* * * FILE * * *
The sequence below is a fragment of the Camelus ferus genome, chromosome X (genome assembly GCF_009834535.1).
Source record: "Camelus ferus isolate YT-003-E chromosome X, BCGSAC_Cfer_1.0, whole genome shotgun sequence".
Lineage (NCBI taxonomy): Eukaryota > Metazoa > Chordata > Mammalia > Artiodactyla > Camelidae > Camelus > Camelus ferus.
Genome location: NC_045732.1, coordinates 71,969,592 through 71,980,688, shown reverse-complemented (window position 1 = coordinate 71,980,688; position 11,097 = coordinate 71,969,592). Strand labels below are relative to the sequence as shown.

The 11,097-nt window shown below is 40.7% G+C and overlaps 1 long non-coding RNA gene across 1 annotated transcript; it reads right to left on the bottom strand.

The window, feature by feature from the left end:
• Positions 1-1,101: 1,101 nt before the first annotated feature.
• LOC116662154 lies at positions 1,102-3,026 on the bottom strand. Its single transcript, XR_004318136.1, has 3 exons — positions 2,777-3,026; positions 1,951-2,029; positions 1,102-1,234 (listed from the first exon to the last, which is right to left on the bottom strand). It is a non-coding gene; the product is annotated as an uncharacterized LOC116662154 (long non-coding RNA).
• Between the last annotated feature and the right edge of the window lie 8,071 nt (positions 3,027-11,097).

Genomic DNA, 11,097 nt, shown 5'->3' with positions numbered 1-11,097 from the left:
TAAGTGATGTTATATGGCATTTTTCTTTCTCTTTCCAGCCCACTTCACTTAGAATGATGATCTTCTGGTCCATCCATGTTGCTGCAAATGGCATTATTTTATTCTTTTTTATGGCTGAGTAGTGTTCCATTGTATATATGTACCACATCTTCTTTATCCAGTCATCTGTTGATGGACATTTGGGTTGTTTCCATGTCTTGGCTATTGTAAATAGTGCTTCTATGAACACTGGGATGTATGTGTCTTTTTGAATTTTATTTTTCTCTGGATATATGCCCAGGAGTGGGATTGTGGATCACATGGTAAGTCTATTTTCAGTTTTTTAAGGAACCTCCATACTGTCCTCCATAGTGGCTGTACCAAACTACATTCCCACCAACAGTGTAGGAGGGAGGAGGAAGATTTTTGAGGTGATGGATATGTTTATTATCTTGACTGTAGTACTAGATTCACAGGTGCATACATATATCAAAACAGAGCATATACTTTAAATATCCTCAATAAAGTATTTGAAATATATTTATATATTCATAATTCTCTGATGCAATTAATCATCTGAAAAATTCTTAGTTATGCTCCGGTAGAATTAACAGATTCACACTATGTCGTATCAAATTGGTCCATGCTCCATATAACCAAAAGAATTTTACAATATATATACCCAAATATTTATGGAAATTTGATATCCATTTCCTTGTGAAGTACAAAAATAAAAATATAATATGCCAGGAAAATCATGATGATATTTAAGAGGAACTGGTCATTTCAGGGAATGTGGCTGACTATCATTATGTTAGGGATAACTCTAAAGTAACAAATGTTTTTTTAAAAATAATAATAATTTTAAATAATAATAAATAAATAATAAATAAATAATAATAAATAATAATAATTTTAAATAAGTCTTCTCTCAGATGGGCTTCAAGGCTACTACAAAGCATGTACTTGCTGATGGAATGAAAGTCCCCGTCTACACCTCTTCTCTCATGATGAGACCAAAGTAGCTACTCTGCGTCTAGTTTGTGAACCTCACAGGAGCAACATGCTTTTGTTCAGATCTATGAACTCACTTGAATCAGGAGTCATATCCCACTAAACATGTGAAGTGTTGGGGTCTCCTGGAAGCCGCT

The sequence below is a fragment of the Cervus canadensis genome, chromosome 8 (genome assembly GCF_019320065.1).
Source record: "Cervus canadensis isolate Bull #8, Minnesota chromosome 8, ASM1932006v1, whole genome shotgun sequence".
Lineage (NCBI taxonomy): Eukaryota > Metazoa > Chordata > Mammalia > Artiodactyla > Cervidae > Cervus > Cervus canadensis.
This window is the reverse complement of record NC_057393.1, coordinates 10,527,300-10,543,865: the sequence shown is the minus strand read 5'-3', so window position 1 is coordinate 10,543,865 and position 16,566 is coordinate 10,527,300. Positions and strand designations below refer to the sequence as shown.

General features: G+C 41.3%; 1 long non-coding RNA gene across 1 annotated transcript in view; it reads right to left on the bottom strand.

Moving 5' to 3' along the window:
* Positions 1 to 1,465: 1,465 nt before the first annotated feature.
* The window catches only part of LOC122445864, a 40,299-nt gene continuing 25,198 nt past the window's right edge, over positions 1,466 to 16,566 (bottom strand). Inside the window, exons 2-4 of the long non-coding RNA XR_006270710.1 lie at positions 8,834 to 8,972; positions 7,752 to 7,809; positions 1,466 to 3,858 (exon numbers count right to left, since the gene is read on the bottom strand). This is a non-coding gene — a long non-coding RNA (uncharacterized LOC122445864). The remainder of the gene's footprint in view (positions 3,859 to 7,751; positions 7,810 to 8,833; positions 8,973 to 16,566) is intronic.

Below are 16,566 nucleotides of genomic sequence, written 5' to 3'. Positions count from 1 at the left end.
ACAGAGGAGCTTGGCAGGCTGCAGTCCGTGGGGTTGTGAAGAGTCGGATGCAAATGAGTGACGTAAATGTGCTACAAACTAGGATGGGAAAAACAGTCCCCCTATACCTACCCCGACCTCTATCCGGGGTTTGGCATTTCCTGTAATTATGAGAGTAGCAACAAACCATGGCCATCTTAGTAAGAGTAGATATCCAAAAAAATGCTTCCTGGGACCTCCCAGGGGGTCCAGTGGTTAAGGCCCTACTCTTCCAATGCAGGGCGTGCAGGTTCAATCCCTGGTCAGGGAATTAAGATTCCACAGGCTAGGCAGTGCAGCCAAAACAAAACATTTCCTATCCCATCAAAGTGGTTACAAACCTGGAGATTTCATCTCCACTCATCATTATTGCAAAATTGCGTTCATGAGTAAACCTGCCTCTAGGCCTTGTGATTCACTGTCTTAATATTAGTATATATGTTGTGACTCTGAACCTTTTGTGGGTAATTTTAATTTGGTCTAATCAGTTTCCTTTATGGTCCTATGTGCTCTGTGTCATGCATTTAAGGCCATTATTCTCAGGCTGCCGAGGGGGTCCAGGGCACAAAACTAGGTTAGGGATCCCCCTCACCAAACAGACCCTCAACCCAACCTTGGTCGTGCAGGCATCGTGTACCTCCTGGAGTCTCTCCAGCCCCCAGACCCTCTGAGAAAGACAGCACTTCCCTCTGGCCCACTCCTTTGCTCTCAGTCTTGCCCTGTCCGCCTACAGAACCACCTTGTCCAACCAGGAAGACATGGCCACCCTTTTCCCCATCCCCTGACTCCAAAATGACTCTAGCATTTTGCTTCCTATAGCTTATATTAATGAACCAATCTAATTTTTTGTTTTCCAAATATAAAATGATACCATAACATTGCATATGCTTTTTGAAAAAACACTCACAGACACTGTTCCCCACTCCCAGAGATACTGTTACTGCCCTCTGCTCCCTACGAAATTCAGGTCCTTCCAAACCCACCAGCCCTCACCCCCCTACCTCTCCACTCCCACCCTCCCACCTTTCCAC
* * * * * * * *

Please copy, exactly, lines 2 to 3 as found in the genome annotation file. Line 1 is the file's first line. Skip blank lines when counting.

Source record: "Camelus ferus isolate YT-003-E chromosome X, BCGSAC_Cfer_1.0, whole genome shotgun sequence".
Lineage (NCBI taxonomy): Eukaryota > Metazoa > Chordata > Mammalia > Artiodactyla > Camelidae > Camelus > Camelus ferus.